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How to Make a Pine Cone Bird Feeder


Pine Cone Bird Feeder

Pine Cone Bird Feeder

Photo © Stephanie Brown
Hanging a bird feeder outside a window is something that can help your toddler get a closer view of these amazing animals. This bird feeder is inexpensive since it uses things you probably have on hand (like pine cones and peanut butter) and it's easy on the environment, too, since you won't be using many new materials.
Difficulty: Easy
Time Required: varies

Here's How:

  1. Take your toddler for a walk around your yard or neighborhood and gather pine cones. Talk about how you're going to make a bird feeder and help your toddler choose large pine cones that are open so that peanut butter will stick well in the crevices. While on your gathering excursion, be on the lookout for birds and see if your toddler can hear any nearby.
  2. Once inside, gather your materials (see list) and place them on a kitchen counter or other flat surface, making sure your toddler has a stable place to sit or stand to participate.
  3. Tie 2-foot lengths of string around the tops of the pine cones. I like to get this out of the way because it's a mess to try and tie them after they're covered with peanut butter and dripping bird seed.
  4. Mix the peanut butter and corn meal together in a bowl. You're going to want about 1 cup of peanut butter and 1/3 cup of corn meal for every 2-3 pine cones you're making. This is a great place to get your toddler involved in measuring and stirring.
  5. Fill another bowl or shallow pan with enough birdseed for rolling and coating the pine cones. Bird seed has a wonderful sound hitting a metal or glass pan and is a fun sensory experience for your toddler. Make sure you give him some time to dig his hands into it and learn what it feels like and how it behaves. Just make sure you offer constant supervision to prevent choking, eating or birdseed flying across the kitchen at high speed.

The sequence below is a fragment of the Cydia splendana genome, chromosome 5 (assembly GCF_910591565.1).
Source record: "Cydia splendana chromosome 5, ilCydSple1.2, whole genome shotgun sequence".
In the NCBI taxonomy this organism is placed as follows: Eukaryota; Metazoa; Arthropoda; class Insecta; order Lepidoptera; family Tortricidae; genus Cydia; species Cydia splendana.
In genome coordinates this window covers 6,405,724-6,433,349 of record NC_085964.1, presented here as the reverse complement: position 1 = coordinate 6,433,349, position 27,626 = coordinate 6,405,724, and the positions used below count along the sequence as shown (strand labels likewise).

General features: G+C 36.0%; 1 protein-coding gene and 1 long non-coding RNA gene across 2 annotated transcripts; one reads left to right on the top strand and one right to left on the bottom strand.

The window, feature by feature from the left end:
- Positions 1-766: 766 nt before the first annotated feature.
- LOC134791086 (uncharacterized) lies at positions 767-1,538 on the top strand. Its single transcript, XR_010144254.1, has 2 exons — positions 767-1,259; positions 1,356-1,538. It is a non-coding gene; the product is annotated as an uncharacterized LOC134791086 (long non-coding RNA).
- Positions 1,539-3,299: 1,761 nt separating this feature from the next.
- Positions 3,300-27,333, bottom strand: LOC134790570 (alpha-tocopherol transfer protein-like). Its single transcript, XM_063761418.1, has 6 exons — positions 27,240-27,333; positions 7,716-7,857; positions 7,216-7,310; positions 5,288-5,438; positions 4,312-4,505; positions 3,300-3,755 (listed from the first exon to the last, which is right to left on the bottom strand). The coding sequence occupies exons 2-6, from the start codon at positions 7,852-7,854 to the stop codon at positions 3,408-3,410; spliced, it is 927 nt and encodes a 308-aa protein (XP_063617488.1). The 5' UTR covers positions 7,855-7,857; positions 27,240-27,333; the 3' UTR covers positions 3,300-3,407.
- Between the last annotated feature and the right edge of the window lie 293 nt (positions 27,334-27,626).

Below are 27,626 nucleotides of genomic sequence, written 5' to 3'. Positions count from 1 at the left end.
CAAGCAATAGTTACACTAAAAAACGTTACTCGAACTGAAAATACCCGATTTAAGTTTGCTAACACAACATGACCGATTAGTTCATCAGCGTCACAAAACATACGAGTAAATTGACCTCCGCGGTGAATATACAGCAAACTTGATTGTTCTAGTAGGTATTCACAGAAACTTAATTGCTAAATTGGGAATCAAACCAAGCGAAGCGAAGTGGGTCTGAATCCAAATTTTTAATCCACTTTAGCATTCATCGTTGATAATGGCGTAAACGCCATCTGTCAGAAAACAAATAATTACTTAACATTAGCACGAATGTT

6. Coat the pine cone with the peanut butter mix first. I find that a big spoon is easiest because it hugs the natural contour of the cone and you can hold it while your toddler presses the cone into it or vice versa. Younger toddlers might just prefer to do the whole thing with their hands or by simply rolling and smashing the cone into the entire bowl of peanut butter mix.
  7. Next, let your toddler roll the coated pine cone in the birdseed, pressing firmly to really embed those seeds.
  8. Place the finished pine cones on waxed paper until you're ready to hang them.
  9. The fun part is hanging the bird feeders since you get to go on another walk. Good places to hang the feeders are from limbs near fences or on the part of small limbs closest to the trunk. This way birds who like to perch can settle on the fence and birds who cling (like woodpeckers) can hang on to the trunk. If you can hang them near a window where your toddler normally plays, they'll get a chance to observe the birds more often.


  1. If your child is allergic to peanut butter, use soy butter or another nut butter that you know he has not reacted to or use sunflower seed butter. Sunflower seeds are not nuts so they have less chance of causing an allergic reaction. You can even make your own sunflower seed butter, which is another fun experience in itself.
  2. This activity can get messy, so it's all right to do in a high chair. The lip can help keep some of the bird seed from hitting the floor. Another option is to cover the table with newspaper beforehand so that peanut butter and corn meal cleanup is easier. An old shirt, apron or smock would certainly come in handy as well.
  3. Some pine cones can be a little sharp so you might need to work on gentle handling or choose pine cones with rounded scales.

What You Need

  • pine cones that have opened
  • peanut butter
  • corn meal
  • bird seed
  • string, ribbon or yarn (about 2 feet per pine cone)
  • waxed paper
  • spoon, spatula or other utensil for spreading
  • bowls or shallow dishes or pans
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